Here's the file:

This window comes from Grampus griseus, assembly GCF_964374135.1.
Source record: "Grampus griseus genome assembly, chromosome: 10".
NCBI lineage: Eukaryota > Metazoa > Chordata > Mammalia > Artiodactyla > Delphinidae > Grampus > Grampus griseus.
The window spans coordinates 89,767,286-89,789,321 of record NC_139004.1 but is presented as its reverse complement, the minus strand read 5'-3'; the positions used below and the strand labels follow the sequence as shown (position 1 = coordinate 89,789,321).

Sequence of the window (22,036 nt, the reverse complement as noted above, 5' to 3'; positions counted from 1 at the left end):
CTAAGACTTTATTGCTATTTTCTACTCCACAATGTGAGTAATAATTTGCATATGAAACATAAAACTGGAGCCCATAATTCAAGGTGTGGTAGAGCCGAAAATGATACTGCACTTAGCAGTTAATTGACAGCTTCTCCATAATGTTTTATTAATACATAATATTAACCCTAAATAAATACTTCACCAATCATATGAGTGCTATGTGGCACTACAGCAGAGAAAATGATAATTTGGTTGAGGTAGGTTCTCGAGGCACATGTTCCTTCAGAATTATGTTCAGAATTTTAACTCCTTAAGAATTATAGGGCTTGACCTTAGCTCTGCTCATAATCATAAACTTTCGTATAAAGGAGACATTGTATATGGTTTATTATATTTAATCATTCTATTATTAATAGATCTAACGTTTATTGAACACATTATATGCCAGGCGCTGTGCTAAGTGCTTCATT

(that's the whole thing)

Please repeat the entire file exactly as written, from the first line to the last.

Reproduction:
This window comes from Grampus griseus, assembly GCF_964374135.1.
Source record: "Grampus griseus genome assembly, chromosome: 10".
NCBI lineage: Eukaryota > Metazoa > Chordata > Mammalia > Artiodactyla > Delphinidae > Grampus > Grampus griseus.
The window spans coordinates 89,767,286-89,789,321 of record NC_139004.1 but is presented as its reverse complement, the minus strand read 5'-3'; the positions used below and the strand labels follow the sequence as shown (position 1 = coordinate 89,789,321).

Sequence of the window (22,036 nt, the reverse complement as noted above, 5' to 3'; positions counted from 1 at the left end):
CTAAGACTTTATTGCTATTTTCTACTCCACAATGTGAGTAATAATTTGCATATGAAACATAAAACTGGAGCCCATAATTCAAGGTGTGGTAGAGCCGAAAATGATACTGCACTTAGCAGTTAATTGACAGCTTCTCCATAATGTTTTATTAATACATAATATTAACCCTAAATAAATACTTCACCAATCATATGAGTGCTATGTGGCACTACAGCAGAGAAAATGATAATTTGGTTGAGGTAGGTTCTCGAGGCACATGTTCCTTCAGAATTATGTTCAGAATTTTAACTCCTTAAGAATTATAGGGCTTGACCTTAGCTCTGCTCATAATCATAAACTTTCGTATAAAGGAGACATTGTATATGGTTTATTATATTTAATCATTCTATTATTAATAGATCTAACGTTTATTGAACACATTATATGCCAGGCGCTGTGCTAAGTGCTTCATT